The magnitude of carbon (C) loss to the atmosphere via microbial decomposition is a function of the amount of C stored in soils, the quality of the organic matter, and physical, chemical, and biological factors that comprise the environment for decomposition. The decomposability of C is commonly assessed by laboratory soil incubation studies that m...
Preprint
Full-text available
Ecosystems play a fundamental role in climate change mitigation by taking up carbon from the atmosphere and storing it for a period of time in organic matter. Although climate impacts of carbon emissions can be quantified by global warming potentials, it is not necessarily clear what are appropriate formal metrics to assess climate benefits of carb...
Article
Full-text available
Radiocarbon is a critical constraint on our estimates of the timescales of soil carbon cycling that can aid in identifying mechanisms of carbon stabilization and destabilization and improve the forecast of soil carbon response to management or environmental change. Despite the wealth of soil radiocarbon data that have been reported over the past 75...
Preprint
Full-text available
Abstract. The magnitude of carbon (C) loss to the atmosphere via microbial decomposition is a function of the amount of C stored in soils, the quality of the organic matter, and physical, chemical and biological factors that comprise the environment for decomposition. The decomposability of C is commonly assessed by laboratory soil incubation studi...
Article
Our ability to reliably use radiocarbon ( ¹⁴ C) dates of mollusk shells to estimate calendar ages may depend on the feeding preference and habitat of a particular species and the geology of the region. Gastropods that feed by scraping are prone to incorporation of carbon from the substrate into their shells as evidenced by studies comparing the rad...
Article
Full-text available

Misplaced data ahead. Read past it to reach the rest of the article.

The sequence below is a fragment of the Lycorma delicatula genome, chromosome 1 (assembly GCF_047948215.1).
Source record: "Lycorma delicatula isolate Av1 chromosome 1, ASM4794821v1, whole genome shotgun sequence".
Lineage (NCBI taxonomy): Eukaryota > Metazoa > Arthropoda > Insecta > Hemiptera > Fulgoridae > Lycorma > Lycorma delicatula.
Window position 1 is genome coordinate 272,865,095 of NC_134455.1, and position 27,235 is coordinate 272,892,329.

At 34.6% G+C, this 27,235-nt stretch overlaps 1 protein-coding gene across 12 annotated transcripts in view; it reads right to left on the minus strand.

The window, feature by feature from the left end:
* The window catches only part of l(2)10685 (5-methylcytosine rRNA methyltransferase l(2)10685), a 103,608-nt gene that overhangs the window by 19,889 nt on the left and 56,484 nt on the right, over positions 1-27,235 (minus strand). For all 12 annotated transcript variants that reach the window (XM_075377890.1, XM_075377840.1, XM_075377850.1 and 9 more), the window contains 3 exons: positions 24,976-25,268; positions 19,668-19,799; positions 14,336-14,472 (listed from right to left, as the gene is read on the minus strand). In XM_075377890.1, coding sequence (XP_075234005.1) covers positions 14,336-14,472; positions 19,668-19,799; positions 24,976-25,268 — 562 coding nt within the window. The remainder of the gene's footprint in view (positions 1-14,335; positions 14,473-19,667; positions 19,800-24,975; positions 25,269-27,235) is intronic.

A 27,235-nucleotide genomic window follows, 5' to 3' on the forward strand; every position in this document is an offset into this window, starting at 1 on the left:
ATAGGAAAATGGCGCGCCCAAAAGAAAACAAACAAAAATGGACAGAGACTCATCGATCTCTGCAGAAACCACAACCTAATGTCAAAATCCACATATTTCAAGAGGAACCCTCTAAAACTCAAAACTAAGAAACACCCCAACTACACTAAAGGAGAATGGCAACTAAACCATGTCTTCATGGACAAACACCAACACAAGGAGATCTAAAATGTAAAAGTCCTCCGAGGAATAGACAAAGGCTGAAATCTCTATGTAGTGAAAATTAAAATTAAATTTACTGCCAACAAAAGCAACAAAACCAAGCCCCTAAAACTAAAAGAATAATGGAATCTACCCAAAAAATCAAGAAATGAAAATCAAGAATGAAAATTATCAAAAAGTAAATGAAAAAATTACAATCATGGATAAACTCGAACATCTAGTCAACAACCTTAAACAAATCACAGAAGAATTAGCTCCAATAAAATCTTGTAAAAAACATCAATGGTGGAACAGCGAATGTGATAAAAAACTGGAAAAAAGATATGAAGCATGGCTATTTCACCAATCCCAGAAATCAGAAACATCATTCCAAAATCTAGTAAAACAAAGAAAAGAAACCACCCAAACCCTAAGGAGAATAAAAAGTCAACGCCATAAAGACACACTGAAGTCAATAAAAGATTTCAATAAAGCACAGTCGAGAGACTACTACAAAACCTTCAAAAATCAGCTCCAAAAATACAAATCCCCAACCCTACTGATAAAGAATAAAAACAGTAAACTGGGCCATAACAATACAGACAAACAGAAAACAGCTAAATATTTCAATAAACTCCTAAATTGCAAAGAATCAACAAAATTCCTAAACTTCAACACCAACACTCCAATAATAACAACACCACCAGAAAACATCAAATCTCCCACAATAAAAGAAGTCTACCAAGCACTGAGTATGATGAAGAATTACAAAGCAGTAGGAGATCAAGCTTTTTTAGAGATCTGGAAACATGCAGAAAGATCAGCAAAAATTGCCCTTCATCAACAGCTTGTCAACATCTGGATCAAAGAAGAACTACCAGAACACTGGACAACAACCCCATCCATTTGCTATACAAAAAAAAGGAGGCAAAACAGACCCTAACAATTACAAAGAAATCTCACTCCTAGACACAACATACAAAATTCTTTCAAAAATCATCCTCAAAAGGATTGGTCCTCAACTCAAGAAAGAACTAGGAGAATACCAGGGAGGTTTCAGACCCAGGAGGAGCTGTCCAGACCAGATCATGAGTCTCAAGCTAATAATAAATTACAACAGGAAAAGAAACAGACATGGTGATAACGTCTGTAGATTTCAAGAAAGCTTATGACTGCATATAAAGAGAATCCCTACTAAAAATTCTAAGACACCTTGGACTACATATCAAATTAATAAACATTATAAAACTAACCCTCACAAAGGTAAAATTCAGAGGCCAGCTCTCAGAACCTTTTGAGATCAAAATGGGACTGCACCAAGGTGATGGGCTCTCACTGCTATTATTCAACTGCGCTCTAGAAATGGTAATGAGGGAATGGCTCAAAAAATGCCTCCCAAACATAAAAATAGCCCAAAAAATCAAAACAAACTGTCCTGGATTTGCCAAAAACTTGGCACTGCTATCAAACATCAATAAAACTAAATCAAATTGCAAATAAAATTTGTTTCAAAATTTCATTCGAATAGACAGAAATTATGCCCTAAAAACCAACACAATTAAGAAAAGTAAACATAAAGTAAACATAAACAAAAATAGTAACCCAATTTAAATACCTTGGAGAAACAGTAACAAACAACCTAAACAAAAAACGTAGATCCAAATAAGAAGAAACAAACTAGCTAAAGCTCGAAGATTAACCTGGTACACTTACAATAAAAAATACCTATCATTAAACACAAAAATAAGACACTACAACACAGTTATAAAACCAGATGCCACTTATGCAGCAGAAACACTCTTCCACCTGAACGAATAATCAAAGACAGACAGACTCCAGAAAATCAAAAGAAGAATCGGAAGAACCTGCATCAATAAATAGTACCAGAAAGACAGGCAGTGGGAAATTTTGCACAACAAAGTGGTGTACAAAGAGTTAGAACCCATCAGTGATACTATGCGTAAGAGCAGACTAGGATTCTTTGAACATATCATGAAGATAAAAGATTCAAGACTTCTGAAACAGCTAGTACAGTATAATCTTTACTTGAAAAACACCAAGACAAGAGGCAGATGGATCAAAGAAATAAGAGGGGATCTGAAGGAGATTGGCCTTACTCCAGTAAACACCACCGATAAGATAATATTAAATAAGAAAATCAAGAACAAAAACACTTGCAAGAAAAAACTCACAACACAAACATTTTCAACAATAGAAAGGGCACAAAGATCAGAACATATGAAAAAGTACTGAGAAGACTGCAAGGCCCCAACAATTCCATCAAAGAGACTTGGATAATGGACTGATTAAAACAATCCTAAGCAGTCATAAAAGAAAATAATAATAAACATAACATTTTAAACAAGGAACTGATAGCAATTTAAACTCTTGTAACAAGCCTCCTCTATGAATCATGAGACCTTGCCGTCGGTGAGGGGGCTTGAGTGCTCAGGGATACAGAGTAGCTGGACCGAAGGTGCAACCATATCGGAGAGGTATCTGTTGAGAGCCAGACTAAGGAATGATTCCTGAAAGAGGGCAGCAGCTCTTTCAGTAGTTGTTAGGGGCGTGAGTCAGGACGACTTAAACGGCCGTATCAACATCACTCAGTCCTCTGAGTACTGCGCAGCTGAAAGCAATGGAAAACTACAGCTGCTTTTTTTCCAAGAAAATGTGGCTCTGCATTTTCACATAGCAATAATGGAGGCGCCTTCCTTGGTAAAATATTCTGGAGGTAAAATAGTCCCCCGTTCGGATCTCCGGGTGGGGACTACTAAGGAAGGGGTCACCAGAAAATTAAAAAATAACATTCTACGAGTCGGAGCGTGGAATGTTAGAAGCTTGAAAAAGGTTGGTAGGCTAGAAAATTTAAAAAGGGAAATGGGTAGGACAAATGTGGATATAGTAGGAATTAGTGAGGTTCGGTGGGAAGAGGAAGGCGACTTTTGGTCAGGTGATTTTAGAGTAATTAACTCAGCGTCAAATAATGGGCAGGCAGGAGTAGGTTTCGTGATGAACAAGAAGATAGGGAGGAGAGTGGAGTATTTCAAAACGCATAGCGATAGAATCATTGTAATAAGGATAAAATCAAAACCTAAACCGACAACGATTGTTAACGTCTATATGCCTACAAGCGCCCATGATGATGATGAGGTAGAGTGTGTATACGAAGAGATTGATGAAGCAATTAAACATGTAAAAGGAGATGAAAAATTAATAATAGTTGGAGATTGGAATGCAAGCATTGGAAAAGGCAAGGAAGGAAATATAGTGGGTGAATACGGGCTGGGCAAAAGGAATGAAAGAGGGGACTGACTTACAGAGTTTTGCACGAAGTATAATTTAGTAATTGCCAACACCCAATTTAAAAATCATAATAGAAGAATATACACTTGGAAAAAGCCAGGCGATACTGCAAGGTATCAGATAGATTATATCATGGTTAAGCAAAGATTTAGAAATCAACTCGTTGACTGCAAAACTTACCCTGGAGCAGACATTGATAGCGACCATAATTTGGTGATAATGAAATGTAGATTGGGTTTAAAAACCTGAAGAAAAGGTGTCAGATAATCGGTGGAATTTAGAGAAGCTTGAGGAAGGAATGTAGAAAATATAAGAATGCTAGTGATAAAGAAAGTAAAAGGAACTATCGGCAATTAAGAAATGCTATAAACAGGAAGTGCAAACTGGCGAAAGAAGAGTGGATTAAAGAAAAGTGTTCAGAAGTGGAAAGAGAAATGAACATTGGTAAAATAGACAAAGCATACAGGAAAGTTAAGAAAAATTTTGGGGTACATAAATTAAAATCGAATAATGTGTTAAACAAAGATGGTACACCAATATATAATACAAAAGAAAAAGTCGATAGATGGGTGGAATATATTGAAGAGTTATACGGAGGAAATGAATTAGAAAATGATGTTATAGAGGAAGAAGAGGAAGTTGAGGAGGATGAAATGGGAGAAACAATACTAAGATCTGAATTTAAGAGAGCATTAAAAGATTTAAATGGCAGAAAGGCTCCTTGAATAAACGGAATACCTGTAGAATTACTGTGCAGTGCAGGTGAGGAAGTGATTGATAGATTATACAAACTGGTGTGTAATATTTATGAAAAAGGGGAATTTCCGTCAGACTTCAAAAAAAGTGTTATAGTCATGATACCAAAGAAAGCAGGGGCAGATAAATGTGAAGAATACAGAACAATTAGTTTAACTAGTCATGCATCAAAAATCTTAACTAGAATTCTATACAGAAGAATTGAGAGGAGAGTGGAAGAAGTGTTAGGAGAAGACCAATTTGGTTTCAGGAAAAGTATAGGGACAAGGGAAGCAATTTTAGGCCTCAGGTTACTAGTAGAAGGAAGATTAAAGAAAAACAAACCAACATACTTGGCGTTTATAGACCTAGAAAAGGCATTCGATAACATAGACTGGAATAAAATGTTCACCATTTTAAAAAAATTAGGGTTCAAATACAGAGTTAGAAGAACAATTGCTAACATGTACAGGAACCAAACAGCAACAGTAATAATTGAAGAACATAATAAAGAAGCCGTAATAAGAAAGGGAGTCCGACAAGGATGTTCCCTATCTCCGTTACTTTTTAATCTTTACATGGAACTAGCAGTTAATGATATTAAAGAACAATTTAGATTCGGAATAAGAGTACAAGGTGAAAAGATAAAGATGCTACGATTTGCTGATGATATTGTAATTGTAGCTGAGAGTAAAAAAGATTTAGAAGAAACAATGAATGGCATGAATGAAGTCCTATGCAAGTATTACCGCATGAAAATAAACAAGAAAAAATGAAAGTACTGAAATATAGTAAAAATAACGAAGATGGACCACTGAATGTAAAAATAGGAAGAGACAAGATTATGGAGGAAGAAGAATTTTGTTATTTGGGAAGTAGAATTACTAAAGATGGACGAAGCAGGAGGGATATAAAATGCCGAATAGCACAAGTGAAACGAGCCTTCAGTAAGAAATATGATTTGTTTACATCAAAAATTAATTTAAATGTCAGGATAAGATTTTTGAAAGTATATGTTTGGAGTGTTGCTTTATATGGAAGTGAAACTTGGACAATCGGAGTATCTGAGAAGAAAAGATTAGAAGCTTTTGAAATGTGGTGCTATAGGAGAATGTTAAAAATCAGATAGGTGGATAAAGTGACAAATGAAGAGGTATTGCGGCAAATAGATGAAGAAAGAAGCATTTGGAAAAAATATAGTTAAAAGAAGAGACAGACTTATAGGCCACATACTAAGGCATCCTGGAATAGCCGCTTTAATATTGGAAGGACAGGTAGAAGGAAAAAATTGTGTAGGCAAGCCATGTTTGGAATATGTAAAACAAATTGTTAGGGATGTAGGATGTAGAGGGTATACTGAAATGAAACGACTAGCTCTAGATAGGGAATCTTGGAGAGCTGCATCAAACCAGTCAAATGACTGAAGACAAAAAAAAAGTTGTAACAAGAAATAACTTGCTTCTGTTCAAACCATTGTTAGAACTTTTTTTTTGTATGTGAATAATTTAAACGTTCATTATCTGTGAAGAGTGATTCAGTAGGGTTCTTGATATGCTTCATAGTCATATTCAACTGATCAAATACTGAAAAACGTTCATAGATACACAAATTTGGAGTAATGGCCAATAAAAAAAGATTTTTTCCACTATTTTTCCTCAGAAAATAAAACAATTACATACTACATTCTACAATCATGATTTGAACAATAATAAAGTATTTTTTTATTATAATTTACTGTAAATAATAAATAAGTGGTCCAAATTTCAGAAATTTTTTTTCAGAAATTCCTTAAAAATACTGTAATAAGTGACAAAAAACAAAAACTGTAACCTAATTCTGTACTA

Radiocarbon is a critical constraint on our estimates of the timescales of soil carbon cycling that can aid in identifying mechanisms of carbon stabilization and destabilization, and improve forecast of soil carbon response to management or environmental change. Despite the wealth of soil radiocarbon data that has been reported over the past 75 yea...
Article
Full-text available
The incorporation of biochar into soil is a promising management strategy for sustainable agriculture owing to its potential to sequester carbon and improve soil fertility. Expanding the addition of biochar to large-scale agriculture hinges on its lasting beneficial effects on the microbial community. However, there exists a significant knowledge g...
Article
The presence of large numbers of free-ranging feral cats (Felis catus) has raised concern in terms of both native species predation and potential disease transmission in Hawai'i. A disease of particular concern is toxoplasmosis, caused by Toxoplasma gondii, a zoonotic protozoan parasite. We tested soil samples and cat fecal samples from cat colonie...
Article
Full-text available
Background: The environmental costs of fossil fuel consumption are globally recognized, opening many pathways for the development of regional portfolio solutions for sustainable replacement fuel and energy options. The purpose of this study was to create a baseline carbon (C) budget of a conventionally managed sugarcane (Saccharum officinarum) pro...
Article
Full-text available
Soil organic matter (SOM) turnover increasingly is conceptualized as a tension between accessibility to microorganisms and protection from decomposition via physical and chemical association with minerals in emerging soil biogeochemical theory. Yet, these components are missing from the original mathematical models of belowground carbon dynamics an...
Article
Full-text available
Accurately capturing dynamic soil response to disturbance effects in agroecosystem models remains elusive, thereby limiting projections of climate change mitigation potential. Perennial grasses cultivated in zero-tillage management systems hold promise as sustainable agroecosystems. High-yielding tropical C grasses often have extensive rooting syst...
Presentation
Full-text available
The International Soil Radiocarbon Database (ISRaD) is an open-source, community resource intended to improve constraints on global carbon models and provide a centralized repository for soil fraction data, including incubations and interstitial measurements.
Preprint
Full-text available